October 30, 2014

Part of the attack on social programs is the privatization of the public sectors of the economy.

All across the country, federal, state and local governments are contracting out such things as social welfare programs, the running of prisons, park service, school food service and maintenance, garbage collection, etc., etc. In addition, government-run programs such as Medicaid and Medicare are being dismantled and the public revenues earmarked for these services are being turned over, in the form of vouchers, to private HMO’s or other for-profit health care providers. The privatization movement is even taking aim at the schools and step-by-step unfolding a program to turn public education over to “educational entrepreneurs.”

Privatization undermines the entitlement status of vital social services. Instead of being produced on the basis of the needs of the people or as rights and entitlements, these services are produced as commodities by private capitalists seeking solely to maximum profit. Just like everything else in the so-called “free market” system, such basic human rights and necessities as the health care system, education, garbage collection and so forth will go to those with money while those without – the vast majority of the people – will be more and more left to fend for themselves.

For example, the privatization of Medicaid and Medicare is only intensifying the two-tier health care system, in which the rich receive the best possible care while the working people and others are shunted aside and denied needed health services. Similarly, the proposals to voucher out public education provide the rich with subsidies for sending their children to private schools, while the sons and daughters of the workers are condemned to crumbling schools.

Another dimension of the problem is that privatization takes the infrastructure currently in the public domain and turns it over to the private sector. The results of this are absolutely disastrous because the people – society as a whole – are deprived of the means, the resources, accumulated over generations in order to insure that certain minimal standards or minimal rights can be provided.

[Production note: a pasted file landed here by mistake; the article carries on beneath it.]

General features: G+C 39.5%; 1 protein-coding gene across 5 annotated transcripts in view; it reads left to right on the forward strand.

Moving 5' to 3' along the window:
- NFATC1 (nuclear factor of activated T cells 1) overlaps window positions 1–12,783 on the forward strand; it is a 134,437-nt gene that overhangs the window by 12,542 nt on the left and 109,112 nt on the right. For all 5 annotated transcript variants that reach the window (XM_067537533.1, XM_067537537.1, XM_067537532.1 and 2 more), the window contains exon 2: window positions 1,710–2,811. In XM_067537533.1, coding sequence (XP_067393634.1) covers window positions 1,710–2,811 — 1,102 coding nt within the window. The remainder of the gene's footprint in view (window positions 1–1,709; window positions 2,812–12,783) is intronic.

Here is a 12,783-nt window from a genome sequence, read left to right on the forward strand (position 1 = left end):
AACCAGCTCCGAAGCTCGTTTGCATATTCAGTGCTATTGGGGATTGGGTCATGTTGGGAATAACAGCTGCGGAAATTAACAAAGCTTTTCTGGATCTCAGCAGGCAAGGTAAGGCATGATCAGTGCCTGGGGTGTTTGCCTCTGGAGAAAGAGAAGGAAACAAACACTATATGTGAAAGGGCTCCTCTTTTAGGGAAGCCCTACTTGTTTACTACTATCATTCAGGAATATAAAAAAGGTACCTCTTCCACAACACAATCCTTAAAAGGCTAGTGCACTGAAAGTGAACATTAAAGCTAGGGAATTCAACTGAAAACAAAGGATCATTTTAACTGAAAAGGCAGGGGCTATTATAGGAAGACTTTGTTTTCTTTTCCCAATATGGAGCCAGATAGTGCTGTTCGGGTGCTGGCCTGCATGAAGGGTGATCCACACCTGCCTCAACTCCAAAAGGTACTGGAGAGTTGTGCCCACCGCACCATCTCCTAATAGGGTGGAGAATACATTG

Such national assets as the public school infrastructure, the country’s stock of public housing, the interstate and state highway systems, the airports, etc., have been built up by our whole people over generations and generations. Some of these assets represent public investments which help create an economic and social infrastructure upon which modern society rests, other of these assets have been allocated to the public sector only as a result of generations of struggles by the working class and people who have fought to insure that society recognize and guarantee certain minimal human rights.

Take education, for example. From the very beginning, the American people fought against the feudal system which left education as the exclusive preserve of the rich. Even in colonial days, and especially in the early and mid-19th century, broad sectors of the population, with workers in the forefront, came out to assert that education was a right. All the movements for the extension and reform of education started from the point of view that education belonged to the whole society and was a public matter and that in order to fulfill its minimal responsibility for the general welfare, government had to invest the resources necessary to guarantee education for the people. In the 1960’s, this movement for public education extended its program to include university education and again demanded that government make the necessary investments.

One result of these movements is that our country has created a vast infrastructure of public education and these assets – belonging to the whole society – are the vital means with which we have equipped ourselves in order to guarantee the right to education. The same is true of the public health system as well as such programs as Medicare and Medicaid, which embody the recognition that public health concerns the general welfare of the people and is a responsibility of government.

But privatization strikes at the very hallmark of modern society by denying that such things as public health, universal public education, income support for the poor and most vulnerable, and so forth are public responsibilities, matters which must be in the public domain and guaranteed by the government in the full view of the people. Privatization is robbery of the whole people, of the whole country, and robbery on a grand scale. Just as in the period of primitive capitalist accumulation, when the capitalist class got started by robbing and plundering the entire continent and the indigenous peoples, so today, monopoly capitalism is reverting to this method by directly relying on the state to plunder our country of its public assets. The capitalist class is literally falling over itself in the grab for public resources. The land speculators want our country’s stock of public housing turned over to them; the billions upon billions invested in the space program are already being put at the disposal of communications monopolies and others. The capitalists are drooling at the prospect of further getting their hands on the monies earmarked for Medicare and Medicaid, at the privatization of the $100 billion public school infrastructure. The mining capitalists, the oil monopolies and big timber companies are grabbing for more of the national lands and natural wealth of our country.